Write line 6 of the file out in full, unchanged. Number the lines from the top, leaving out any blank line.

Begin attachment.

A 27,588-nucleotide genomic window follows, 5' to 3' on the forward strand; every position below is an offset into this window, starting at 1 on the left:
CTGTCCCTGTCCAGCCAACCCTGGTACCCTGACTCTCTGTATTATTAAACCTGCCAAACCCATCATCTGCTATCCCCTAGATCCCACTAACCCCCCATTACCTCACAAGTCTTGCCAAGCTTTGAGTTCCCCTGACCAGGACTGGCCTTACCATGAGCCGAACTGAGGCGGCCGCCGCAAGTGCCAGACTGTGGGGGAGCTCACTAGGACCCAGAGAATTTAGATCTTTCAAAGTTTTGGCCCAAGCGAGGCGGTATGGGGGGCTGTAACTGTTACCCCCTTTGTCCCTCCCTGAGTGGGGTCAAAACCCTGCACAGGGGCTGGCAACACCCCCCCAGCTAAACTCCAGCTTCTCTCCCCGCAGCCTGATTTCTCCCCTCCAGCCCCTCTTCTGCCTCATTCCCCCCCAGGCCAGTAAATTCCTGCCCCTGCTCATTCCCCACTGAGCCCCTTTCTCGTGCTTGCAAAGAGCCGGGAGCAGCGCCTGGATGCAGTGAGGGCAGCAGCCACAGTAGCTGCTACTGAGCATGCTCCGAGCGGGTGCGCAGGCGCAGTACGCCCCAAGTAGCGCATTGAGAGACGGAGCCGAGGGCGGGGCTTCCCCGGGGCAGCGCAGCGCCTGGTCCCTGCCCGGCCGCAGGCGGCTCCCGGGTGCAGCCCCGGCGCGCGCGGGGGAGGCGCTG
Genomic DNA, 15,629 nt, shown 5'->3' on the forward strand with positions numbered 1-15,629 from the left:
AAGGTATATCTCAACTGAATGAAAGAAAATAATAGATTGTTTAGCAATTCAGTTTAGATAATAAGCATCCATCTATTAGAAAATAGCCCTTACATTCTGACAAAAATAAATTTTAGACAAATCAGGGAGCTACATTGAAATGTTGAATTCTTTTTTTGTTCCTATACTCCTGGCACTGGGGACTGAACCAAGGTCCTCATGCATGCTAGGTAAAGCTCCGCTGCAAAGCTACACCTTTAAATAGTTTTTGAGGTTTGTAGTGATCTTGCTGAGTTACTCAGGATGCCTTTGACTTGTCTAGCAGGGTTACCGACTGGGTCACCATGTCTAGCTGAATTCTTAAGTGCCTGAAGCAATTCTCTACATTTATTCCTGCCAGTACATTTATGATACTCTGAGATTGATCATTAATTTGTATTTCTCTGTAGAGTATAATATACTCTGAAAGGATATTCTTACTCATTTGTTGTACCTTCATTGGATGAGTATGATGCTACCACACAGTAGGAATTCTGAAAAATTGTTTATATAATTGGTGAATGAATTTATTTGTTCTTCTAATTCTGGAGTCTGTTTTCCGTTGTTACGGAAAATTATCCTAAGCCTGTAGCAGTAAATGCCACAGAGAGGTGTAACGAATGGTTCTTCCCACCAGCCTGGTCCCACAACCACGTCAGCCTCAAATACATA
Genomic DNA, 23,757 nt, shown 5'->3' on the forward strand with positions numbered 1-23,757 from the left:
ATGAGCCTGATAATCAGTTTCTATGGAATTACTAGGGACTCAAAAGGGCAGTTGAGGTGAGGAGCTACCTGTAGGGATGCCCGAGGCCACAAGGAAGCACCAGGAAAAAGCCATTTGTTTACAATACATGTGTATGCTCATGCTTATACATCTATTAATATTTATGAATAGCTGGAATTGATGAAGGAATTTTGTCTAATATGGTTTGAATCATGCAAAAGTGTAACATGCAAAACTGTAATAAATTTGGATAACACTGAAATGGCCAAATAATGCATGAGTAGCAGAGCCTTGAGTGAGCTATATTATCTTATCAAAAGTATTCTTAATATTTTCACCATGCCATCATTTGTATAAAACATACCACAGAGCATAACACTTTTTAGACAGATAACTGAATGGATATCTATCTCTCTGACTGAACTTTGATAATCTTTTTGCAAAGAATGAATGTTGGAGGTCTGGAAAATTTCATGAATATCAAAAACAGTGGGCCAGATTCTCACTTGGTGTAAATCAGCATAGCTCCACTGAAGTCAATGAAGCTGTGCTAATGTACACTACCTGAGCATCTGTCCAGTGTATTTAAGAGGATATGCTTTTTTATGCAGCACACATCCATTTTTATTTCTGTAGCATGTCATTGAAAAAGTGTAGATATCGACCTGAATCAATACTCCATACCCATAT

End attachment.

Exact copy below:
ATGAGCCTGATAATCAGTTTCTATGGAATTACTAGGGACTCAAAAGGGCAGTTGAGGTGAGGAGCTACCTGTAGGGATGCCCGAGGCCACAAGGAAGCACCAGGAAAAAGCCATTTGTTTACAATACATGTGTATGCTCATGCTTATACATCTATTAATATTTATGAATAGCTGGAATTGATGAAGGAATTTTGTCTAATATGGTTTGAATCATGCAAAAGTGTAACATGCAAAACTGTAATAAATTTGGATAACACTGAAATGGCCAAATAATGCATGAGTAGCAGAGCCTTGAGTGAGCTATATTATCTTATCAAAAGTATTCTTAATATTTTCACCATGCCATCATTTGTATAAAACATACCACAGAGCATAACACTTTTTAGACAGATAACTGAATGGATATCTATCTCTCTGACTGAACTTTGATAATCTTTTTGCAAAGAATGAATGTTGGAGGTCTGGAAAATTTCATGAATATCAAAAACAGTGGGCCAGATTCTCACTTGGTGTAAATCAGCATAGCTCCACTGAAGTCAATGAAGCTGTGCTAATGTACACTACCTGAGCATCTGTCCAGTGTATTTAAGAGGATATGCTTTTTTATGCAGCACACATCCATTTTTATTTCTGTAGCATGTCATTGAAAAAGTGTAGATATCGACCTGAATCAATACTCCATACCCATAT